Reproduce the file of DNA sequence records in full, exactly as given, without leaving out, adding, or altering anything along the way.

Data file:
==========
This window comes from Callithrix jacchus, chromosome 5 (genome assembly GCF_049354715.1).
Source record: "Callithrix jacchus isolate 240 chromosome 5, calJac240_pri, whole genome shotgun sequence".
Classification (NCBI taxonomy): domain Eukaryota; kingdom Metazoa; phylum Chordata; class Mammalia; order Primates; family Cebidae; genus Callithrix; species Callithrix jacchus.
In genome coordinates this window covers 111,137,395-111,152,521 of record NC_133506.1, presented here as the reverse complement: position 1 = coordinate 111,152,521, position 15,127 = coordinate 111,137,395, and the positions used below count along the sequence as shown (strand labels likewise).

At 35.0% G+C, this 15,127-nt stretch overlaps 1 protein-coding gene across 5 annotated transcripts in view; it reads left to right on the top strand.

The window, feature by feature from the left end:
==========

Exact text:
This window comes from Callithrix jacchus, chromosome 5 (genome assembly GCF_049354715.1).
Source record: "Callithrix jacchus isolate 240 chromosome 5, calJac240_pri, whole genome shotgun sequence".
Classification (NCBI taxonomy): domain Eukaryota; kingdom Metazoa; phylum Chordata; class Mammalia; order Primates; family Cebidae; genus Callithrix; species Callithrix jacchus.
In genome coordinates this window covers 111,137,395-111,152,521 of record NC_133506.1, presented here as the reverse complement: position 1 = coordinate 111,152,521, position 15,127 = coordinate 111,137,395, and the positions used below count along the sequence as shown (strand labels likewise).

At 35.0% G+C, this 15,127-nt stretch overlaps 1 protein-coding gene across 5 annotated transcripts in view; it reads left to right on the top strand.

The window, feature by feature from the left end: